Figure 15. Development of transmission voltages worldwide - 1 high-voltage three-phase transmission, 2 high-voltage D.C. transmission

4.4. The importance of the electric current as dimensioning criterion for all transmission elements

Having dealt with the effects of the voltage on the physical dimensions of all electrotechnical transmission elements, we now consider the effects of the electric current:

There are three objective factors of influence on the dimensioning.

4.4.1. Operating current

The operating current is important for normal operation which may be of continuous, short-time or intermittent type.

Continuous operation

Continuous operation means uninterrupted loading of all transmission elements by current of almost constant intensity which, depending on the current density, results in heating of the active conductors. That means that all materials and auxiliary materials (insulation) as well as components, which are in direct contact with the active conductor, absorb heat. The consequences are expansion and aging effects on busbars, metal-clad cables, wire insulations etc.

Short-time operation/intermittent operation

Short-time operation/intermittent operation mean that, after periods of heating, all transmission elements undergo periods of cooling. This may be aimed at maximum thermal peak-load on the one hand or at thermal load below the limit load on the other hand. It depends on the components to be used.

4.4.2. Short-circuit current

Faults normally involve extreme loads for all components, depending on the design of the installation in terms of protection:

- Instantaneous short-circuit current

The so-called instantaneous or asymmetric short-circuit current involves high electrodynamic loads for the installation parts immediately on its occurence. The intensive magnetic fields generated as a consequence of such current can physically destroy busbar installations, current transformer heads (insulator-type transformer), switching devices etc. Conductor elements of overhead lines may also be affected.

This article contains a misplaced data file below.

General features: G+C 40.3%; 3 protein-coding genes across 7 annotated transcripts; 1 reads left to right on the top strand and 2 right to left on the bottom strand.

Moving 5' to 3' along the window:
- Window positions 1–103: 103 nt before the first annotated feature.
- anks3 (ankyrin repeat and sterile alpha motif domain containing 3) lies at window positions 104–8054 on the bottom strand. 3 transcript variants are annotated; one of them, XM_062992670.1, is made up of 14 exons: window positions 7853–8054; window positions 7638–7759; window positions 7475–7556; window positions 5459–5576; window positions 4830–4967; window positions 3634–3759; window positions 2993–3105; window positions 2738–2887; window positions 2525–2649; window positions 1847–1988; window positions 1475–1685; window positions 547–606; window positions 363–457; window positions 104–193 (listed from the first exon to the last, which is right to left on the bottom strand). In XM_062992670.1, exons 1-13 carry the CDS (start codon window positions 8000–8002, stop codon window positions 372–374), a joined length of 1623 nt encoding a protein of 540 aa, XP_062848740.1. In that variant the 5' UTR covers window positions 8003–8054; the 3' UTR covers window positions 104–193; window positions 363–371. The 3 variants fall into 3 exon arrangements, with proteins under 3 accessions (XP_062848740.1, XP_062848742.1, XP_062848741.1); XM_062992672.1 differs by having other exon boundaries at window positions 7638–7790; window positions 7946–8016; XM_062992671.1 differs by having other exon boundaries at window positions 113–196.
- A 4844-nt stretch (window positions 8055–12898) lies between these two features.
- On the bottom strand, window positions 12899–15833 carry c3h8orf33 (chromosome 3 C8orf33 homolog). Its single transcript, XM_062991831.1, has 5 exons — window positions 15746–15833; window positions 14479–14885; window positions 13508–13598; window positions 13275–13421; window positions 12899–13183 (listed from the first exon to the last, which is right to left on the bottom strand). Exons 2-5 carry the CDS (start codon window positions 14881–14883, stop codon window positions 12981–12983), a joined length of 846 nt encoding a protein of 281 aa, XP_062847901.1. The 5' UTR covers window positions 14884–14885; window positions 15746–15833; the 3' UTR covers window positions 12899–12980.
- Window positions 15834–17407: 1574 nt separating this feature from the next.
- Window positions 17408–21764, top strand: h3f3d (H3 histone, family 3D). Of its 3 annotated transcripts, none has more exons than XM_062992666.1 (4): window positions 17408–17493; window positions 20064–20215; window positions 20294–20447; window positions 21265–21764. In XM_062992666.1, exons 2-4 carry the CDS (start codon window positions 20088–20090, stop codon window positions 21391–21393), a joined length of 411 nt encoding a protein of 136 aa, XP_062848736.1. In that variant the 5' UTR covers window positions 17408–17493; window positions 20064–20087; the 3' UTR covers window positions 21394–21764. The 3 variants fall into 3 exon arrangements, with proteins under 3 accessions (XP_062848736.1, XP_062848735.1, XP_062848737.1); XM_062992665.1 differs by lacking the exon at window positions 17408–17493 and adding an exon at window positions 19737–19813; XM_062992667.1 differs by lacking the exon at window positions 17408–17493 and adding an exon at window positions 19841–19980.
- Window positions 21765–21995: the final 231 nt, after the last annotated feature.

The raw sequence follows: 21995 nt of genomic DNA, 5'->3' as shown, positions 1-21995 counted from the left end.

- Sustained short-circuit current

The sustained short-circuit current occuring after the instantaneous short-circuit current has several times the intensity of the operating current and, with a time lag after the short- circuit, results in heavy or extreme heating of all components in the fault circuit. Mostly such current destroys the installation parts unless this is prevented by adequate protective measures.

4.4.3. Environment

The thermal effects of the environment are important for the dimensioning of the installation with respect to the cross sections of the transmission elements and to the protective elements to be used. High ambient temperatures physically call for larger cross sections and low ambient temperatures permit smaller cross sections than normally specified for the operating current. Mutual heating is taken into account in installation engineering by providing for adequate distances of busbars, stranded conductors, lines and cables between each other and between components and for air circulation.

4.5. Common technical terms in the field of transmission and distribution

Outdoor plant/installation
Installation exposed to weather conditions without protection (see outdoor).

Open-type plant/installation
Installation with equipment not fully protected against accidental contact.

Outdoor(s)
Limited area in the open air featuring the same temperature and air humidity according to the local climate.

Assembly unit
A combination of several components or devices forming a functional unit.

Component
A single part that can only work in connection with other components.

Subassembly/module
Locally combined group of components which can function independently. Subassembly (in the context of a project) is a self-contained part of a plant/installation as defined from shipping and installation aspects.

Modular component/module
A component which, because of its specific modular design, can be assembled with other similar modular components into a consistent whole.